A couple weeks of heated emails and letters have set the stage for a scrappy meeting on Tuesday as the Kern County Board of Supervisors takes up the issue of library privatization.

Supporters of the Kern County Library system have peppered county officials with fiery opposition to the idea of turning over Kern's libraries to a for-profit Maryland company.

But supervisors will consider the idea of working with Library Systems & Services LLC -- or some other vendor -- Tuesday anyway.

The meeting agenda calls for a discussion of options for operating the library and, possibly, for issuing a "request for information" to companies which might be able to do the job.

County Administrative Officer John Nilon said that more than just one company may have the qualifications to help the county explore private library operations.

"I have heard that there are other players out there, though you are right that LSSI is probably the major player," Nilon said.

If supervisors do decide to explore privatization Nilon promised a final decision would not be rushed and would follow robust public discussions.

"We will be charged with going to every community in the county to have meetings to discuss the change," he said.

The goal of the exercise, Nilon said, is to explore whether a private company could run libraries more cheaply than the county and use the savings to restore hours and days of service lost over the past few years of county budget cuts.

"If another organization can use a similar amount of budget dollars and provide substantially better service to the public then we have to consider that," he said.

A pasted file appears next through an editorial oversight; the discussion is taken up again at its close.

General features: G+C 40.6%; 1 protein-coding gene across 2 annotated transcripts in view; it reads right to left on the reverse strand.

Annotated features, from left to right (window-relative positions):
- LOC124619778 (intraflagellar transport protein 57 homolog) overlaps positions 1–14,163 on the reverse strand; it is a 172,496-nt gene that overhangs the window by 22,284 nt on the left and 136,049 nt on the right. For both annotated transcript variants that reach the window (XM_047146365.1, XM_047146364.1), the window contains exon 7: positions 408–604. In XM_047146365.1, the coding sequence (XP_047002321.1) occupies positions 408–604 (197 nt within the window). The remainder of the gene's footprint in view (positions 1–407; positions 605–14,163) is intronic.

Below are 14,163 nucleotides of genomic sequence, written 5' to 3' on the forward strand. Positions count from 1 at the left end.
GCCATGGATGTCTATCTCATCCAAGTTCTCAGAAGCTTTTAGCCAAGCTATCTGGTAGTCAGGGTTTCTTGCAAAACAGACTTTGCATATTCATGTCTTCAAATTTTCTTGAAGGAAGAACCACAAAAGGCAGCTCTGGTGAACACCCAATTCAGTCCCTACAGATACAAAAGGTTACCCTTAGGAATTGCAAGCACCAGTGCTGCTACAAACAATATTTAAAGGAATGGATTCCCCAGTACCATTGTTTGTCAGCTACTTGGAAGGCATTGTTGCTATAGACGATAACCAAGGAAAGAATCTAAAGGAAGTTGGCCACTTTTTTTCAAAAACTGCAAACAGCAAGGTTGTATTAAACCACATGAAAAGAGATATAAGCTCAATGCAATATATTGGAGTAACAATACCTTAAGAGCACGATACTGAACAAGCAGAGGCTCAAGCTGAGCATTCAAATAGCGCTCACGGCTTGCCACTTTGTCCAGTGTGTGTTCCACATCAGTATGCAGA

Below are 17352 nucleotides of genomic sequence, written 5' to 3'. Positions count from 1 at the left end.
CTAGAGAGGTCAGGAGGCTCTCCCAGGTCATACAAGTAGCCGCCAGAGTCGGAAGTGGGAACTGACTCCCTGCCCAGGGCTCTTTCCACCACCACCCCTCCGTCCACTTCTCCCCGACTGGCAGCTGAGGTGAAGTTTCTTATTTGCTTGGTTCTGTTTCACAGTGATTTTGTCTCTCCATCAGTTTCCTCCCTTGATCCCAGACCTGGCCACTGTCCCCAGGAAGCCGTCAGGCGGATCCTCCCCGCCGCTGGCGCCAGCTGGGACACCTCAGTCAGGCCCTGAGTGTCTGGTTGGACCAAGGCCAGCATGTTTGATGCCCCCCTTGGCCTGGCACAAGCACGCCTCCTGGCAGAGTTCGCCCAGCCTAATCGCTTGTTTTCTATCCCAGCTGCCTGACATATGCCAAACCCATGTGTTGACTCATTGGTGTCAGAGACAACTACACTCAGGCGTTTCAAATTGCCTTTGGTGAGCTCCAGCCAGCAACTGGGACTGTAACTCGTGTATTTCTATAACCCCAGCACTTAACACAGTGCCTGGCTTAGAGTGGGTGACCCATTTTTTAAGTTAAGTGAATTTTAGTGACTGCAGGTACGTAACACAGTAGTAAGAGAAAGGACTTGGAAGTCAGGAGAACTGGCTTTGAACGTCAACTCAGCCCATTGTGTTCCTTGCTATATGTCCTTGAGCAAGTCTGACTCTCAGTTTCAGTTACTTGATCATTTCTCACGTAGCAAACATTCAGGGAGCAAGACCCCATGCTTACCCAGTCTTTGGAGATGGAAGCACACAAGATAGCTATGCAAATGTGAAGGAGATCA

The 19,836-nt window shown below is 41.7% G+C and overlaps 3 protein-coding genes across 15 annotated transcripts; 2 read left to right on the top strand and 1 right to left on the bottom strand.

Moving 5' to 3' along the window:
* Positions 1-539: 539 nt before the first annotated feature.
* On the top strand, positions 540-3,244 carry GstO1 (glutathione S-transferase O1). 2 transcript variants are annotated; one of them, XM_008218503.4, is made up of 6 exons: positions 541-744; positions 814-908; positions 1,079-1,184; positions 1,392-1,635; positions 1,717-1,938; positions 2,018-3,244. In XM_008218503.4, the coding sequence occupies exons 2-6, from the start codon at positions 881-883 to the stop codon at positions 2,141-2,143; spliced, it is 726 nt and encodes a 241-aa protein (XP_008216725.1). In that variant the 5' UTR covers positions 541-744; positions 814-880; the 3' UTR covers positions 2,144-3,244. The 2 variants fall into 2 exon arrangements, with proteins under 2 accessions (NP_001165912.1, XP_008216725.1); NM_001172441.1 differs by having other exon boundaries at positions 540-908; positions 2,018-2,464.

Supervisors are focused on streamlining, outsourcing, merging and privatizing as much of county government as possible as falling oil tax revenues, $20 million in new jail operation costs and pension bond costs put a squeeze on county resources over the next several years.

They recently merged three county departments into a new agency, downgraded two other departments to divisions and moved them under Nilon's control, handed over management of Kern Medical Center to a private company and are discussing legislation that would rewrite civil service rules to streamline county hiring and firing.

Nilon said he understands people's concerns about the privatization idea. He understand's the idea faces strong opposition.

"Should that preclude the county from exploring options?" Nilon asked rhetorically. "Just because its hard doesn't mean you shouldn't do it."

Supporters of the libraries think supervisors should keep their hands off the libraries. They see the move as a betrayal of the democratic principals behind the public distribution of knowledge.

"Libraries do not sell a product. They do not rent a product. They share. They share resources as a gift from the community to itself. Along with public schools and the Bill of Rights, free public libraries are the cornerstone of American democracy, giving everyone the chance to fulfill their full potential," wrote Katherine King of Pine Mountain Club in an email to her supervisor, Board Chairman David Couch.

Library supporters, teachers and readers of all stripes tout the professional skills of librarians as critical to making the volumes of information in libraries available to the general public.

"A good library needs highly trained professional librarians supported by committed, long-term staff and community volunteers. I see great harm to all three if a company whose goal is to make money takes over managing the library," King wrote.

Nilon said it's fair to say a private company could pull some of its efficiency from paying less to employees in salary and benefits.

But the county can't know that won't mean library patrons won't get better service unless they explore the options.

Beth Davisson called containing costs a "laudable effort" in her email to supervisors. But she argued that money can't be the only thing that sways their decision.

"Privatizing the Kern County Library seems to be an extremely short-sighted idea which may have the effect of putting people out of work, reducing services, and further limiting opportunities for education to local children and youth," Davisson wrote.

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